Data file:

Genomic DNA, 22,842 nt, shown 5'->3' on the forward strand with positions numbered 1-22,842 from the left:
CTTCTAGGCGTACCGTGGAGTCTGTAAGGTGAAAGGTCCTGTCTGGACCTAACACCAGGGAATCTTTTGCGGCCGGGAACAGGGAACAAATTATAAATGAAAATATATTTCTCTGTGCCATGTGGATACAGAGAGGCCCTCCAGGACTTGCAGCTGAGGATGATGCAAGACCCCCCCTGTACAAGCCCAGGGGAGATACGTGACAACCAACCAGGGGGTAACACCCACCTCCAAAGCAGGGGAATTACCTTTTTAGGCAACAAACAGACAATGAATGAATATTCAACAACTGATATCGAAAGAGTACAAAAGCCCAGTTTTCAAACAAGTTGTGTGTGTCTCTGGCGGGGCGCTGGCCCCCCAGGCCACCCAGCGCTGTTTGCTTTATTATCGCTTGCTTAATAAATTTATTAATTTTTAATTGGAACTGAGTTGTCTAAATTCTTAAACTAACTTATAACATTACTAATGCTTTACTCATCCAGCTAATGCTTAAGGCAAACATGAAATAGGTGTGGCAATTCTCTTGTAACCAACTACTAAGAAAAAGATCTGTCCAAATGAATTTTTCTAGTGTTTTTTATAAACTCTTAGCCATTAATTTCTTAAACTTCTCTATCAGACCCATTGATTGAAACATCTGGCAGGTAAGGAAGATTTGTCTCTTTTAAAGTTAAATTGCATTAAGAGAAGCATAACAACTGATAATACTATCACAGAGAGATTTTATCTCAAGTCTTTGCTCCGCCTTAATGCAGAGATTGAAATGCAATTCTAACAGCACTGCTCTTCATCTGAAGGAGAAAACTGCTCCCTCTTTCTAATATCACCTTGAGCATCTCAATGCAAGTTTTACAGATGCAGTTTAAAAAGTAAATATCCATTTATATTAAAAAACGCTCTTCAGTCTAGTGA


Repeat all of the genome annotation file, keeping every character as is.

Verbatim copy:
Genomic DNA, 22,842 nt, shown 5'->3' on the forward strand with positions numbered 1-22,842 from the left:
CTTCTAGGCGTACCGTGGAGTCTGTAAGGTGAAAGGTCCTGTCTGGACCTAACACCAGGGAATCTTTTGCGGCCGGGAACAGGGAACAAATTATAAATGAAAATATATTTCTCTGTGCCATGTGGATACAGAGAGGCCCTCCAGGACTTGCAGCTGAGGATGATGCAAGACCCCCCCTGTACAAGCCCAGGGGAGATACGTGACAACCAACCAGGGGGTAACACCCACCTCCAAAGCAGGGGAATTACCTTTTTAGGCAACAAACAGACAATGAATGAATATTCAACAACTGATATCGAAAGAGTACAAAAGCCCAGTTTTCAAACAAGTTGTGTGTGTCTCTGGCGGGGCGCTGGCCCCCCAGGCCACCCAGCGCTGTTTGCTTTATTATCGCTTGCTTAATAAATTTATTAATTTTTAATTGGAACTGAGTTGTCTAAATTCTTAAACTAACTTATAACATTACTAATGCTTTACTCATCCAGCTAATGCTTAAGGCAAACATGAAATAGGTGTGGCAATTCTCTTGTAACCAACTACTAAGAAAAAGATCTGTCCAAATGAATTTTTCTAGTGTTTTTTATAAACTCTTAGCCATTAATTTCTTAAACTTCTCTATCAGACCCATTGATTGAAACATCTGGCAGGTAAGGAAGATTTGTCTCTTTTAAAGTTAAATTGCATTAAGAGAAGCATAACAACTGATAATACTATCACAGAGAGATTTTATCTCAAGTCTTTGCTCCGCCTTAATGCAGAGATTGAAATGCAATTCTAACAGCACTGCTCTTCATCTGAAGGAGAAAACTGCTCCCTCTTTCTAATATCACCTTGAGCATCTCAATGCAAGTTTTACAGATGCAGTTTAAAAAGTAAATATCCATTTATATTAAAAAACGCTCTTCAGTCTAGTGA